Watchful Walter
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Watchful Walter - Paranoia Exists Among Dogs

The 2 am chiming of the handmade Freiburg Grandfather Clock, whose presence overwhelmed the small dining room where it rested, temporarily drowned out the click, click, click sound of nails being dragged across the hardwood floor as Walter systematically scanned the dark outside world from the vantage point of every window in the house. However, the clanging, four-note melody, which repeated itself three times every hour, failed to distract Walter from his nightly vigilance. So did the constant snoring coming from his master who had made it a point to sleep with earplugs over a year ago when Walter’s unrelenting pacing from window to window all night long had begun. In fact, nothing could distract Walter from his search for the danger he knew lurked in the ever-shifting shadows cast by the snow-covered trees, street lights, and homes that encircled his refuge. No real monsters or demons had ever emerged from their dark recesses, but that didn’t matter to Walter. He knew they were there, and he also knew it was his steady watchfulness that kept them at bay. Therefore, as he had previously done fourteen times that evening, Walter pressed his cold, wet nose against the even colder glass of the dining room window and stared out into the night. With his breaths coming in short, rapid gasps caused by a fear induced elevated heart rate, it didn’t take long for his vision to become impaired by the moist fog that formed on the window pane. Even so, Walter’s eyes remained fixed on two shadows that were darting in and out of a row of hedges that framed the neighbor’s front yard. As Walter watched, each shadow took on a jagged form with outstretched talons as they brushed against a patch of dimly lit snow. Within seconds, the fog on the glass became thicker as Walter’s pulse quickened and his airways opened wider to provide oxygen-enriched blood to the muscles that would be used for fight or flight should the two shadows reveal the evil creatures they hid. Outside, the subfreezing wind picked up speed and its power pushed against a forked branch swaying high in a tall oak tree standing over the slithering shadows. With each gust, the two black forms caused by the limb jerked and inched closer to the hazy dining room window. On the other side of the window, Walter began to growl.

Watchful Walter is the story of a four-year-old, male, Labrador retriever that suffered from a condition known as a Generalized Anxiety Disorder (GAD). A few of the symptoms that are commonly associated with GADs are hyper-vigilance and hyper-reactivity in the absolute absence of any specific provocative stimuli. Hence, why Walter moved from window to window, maintaining a fearful watch for imaginary threats all night long for over a year. His condition had created a hallucinatory and paranoid type state that had convinced him of an ever-present danger that lurked in the dark recesses of the shadows outside of his home. In his mind, his watchfulness was the key to his survival.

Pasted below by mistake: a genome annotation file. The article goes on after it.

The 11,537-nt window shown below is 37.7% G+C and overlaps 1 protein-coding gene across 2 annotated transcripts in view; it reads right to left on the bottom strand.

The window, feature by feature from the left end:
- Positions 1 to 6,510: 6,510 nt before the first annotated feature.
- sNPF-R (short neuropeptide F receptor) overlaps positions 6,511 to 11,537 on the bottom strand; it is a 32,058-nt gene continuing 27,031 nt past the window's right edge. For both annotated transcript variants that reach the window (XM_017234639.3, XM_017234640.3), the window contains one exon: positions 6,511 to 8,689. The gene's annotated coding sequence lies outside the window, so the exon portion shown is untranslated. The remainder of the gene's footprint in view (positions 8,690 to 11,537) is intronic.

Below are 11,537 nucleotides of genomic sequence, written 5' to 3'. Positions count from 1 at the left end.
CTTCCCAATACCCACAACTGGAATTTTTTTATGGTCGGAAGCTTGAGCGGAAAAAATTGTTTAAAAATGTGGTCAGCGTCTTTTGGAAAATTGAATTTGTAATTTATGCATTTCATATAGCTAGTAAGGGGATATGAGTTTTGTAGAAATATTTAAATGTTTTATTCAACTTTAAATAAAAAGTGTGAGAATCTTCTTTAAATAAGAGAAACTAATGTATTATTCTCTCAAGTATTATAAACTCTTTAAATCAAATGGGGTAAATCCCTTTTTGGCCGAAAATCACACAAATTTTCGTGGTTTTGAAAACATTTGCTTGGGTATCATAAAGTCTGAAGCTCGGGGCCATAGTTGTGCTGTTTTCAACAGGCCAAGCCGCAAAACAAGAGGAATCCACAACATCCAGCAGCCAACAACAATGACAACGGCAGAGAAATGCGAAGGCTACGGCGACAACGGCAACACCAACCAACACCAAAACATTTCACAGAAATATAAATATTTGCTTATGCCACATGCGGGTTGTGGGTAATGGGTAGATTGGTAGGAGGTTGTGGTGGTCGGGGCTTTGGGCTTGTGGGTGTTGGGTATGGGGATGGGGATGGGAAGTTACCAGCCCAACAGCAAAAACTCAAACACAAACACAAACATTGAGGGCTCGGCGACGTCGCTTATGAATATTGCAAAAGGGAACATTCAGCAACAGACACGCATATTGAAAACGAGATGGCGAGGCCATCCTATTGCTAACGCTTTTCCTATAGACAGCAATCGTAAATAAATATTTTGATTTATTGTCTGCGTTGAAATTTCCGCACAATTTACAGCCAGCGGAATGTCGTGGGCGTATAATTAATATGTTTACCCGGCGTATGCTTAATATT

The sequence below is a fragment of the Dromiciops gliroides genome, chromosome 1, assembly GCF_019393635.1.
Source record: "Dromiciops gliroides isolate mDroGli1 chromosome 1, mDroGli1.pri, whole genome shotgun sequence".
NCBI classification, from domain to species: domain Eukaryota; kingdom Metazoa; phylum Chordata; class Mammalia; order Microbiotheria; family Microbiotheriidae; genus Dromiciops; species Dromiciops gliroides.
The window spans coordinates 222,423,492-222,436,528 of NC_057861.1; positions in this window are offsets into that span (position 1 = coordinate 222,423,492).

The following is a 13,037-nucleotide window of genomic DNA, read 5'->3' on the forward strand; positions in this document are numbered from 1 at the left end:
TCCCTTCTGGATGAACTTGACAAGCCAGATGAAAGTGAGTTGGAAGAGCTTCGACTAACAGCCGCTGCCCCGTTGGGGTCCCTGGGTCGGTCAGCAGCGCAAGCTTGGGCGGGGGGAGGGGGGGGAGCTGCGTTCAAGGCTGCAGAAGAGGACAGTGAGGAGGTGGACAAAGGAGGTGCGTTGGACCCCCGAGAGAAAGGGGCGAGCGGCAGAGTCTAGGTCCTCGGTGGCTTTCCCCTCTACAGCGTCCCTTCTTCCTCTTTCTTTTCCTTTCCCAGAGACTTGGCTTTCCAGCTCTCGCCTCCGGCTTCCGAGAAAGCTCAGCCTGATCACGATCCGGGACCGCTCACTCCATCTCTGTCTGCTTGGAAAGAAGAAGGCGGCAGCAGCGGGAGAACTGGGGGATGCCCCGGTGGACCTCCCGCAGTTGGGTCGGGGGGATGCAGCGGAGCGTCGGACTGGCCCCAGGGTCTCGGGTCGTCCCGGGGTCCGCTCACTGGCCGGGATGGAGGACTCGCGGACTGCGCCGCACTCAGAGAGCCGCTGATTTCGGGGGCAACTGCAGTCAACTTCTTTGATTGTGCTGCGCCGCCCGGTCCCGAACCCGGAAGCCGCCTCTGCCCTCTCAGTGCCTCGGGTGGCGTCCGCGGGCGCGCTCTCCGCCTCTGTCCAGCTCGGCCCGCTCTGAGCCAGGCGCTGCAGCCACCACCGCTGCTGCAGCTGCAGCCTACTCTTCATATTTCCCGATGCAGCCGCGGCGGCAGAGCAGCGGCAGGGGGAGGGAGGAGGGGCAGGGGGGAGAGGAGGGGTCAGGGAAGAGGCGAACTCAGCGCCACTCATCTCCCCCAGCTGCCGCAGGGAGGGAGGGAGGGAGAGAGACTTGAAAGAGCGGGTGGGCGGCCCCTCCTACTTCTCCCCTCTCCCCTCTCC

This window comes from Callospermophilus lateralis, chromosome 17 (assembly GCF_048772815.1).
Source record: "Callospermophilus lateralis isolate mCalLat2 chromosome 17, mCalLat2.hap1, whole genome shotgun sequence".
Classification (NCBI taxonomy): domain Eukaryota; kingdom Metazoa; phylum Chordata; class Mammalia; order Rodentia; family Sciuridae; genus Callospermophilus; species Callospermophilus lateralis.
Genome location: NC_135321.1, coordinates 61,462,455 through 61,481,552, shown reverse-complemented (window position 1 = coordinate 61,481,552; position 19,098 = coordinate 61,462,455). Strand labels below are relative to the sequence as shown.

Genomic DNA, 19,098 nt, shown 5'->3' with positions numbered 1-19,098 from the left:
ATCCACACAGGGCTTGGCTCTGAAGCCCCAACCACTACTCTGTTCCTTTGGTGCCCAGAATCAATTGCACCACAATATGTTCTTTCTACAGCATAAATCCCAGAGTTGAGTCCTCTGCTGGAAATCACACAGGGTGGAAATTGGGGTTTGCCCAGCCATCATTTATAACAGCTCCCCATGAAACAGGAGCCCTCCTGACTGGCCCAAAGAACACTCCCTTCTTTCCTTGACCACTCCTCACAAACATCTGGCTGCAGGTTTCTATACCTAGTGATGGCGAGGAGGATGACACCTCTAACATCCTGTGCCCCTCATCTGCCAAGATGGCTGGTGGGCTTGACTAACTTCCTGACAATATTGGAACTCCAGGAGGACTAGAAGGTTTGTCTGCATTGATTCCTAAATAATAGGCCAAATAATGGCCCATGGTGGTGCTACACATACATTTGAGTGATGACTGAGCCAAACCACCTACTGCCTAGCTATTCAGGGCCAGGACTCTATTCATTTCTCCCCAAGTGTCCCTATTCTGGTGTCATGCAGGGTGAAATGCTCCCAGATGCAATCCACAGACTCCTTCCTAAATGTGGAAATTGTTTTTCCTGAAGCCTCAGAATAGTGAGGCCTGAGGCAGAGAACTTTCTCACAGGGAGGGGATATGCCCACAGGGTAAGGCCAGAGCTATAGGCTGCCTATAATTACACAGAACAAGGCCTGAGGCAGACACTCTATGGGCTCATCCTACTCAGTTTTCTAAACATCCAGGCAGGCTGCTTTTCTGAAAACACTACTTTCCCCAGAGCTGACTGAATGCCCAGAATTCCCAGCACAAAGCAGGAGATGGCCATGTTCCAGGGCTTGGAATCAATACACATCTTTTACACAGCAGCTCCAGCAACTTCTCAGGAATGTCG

Many factors had undoubtedly contributed to the development of Walter’s acute anxiety with genetics and the passing of one of his owners that he’d grown extremely attached to as the probable causes. But, regardless of the exact reason, a continual, unwarranted fear developed rapidly in Walter, and it quickly became immune to the conventional remedies his surviving owner sought, such as obedience training, confining Walter at night to the bedroom and then eventually to the laundry room which had no windows. When his owner awoke one morning after a sleepless night caused by Walter’s howling and discovered a heavily damaged laundry room, he gave up and opted to let Walter roam free while he slept with earplugs to silence the sound of Walter’s pacing and whining.

As I mentioned in my previous blog, Sweet Elsie – A Life Given by Pharmacotherapy, some problematic behaviors that develop in dogs cannot be successfully treated without the help of proper psychopharmaceutical medications to facilitate the behavior modification process. Walter’s condition had created a chemical imbalance in the neurotransmitters used for mood control and communication by his brain cells. Without first stabilizing these chemicals, Walter’s ability to observe his environment would have remained impaired and proper observation, followed by correct assimilation of the information gathered, that would have been critical for any behavior modification, would have only worsened with the additional stress of training. Therefore, the only way we (his veterinarian and I) were able to chase the imaginary creatures of the night back into the shadows for good, was to treat Walter with a canine pharmacotherapy program for seven months. Afterwards, Walter didn’t need to take his medications any longer. He also no longer felt the need to patrol his home all night long. However, he did feel the need to sleep in the laundry room because his master’s snoring had started interfering with his ability to get a good night’s rest!

Posted by Bryan Bailey at 11:47 AM

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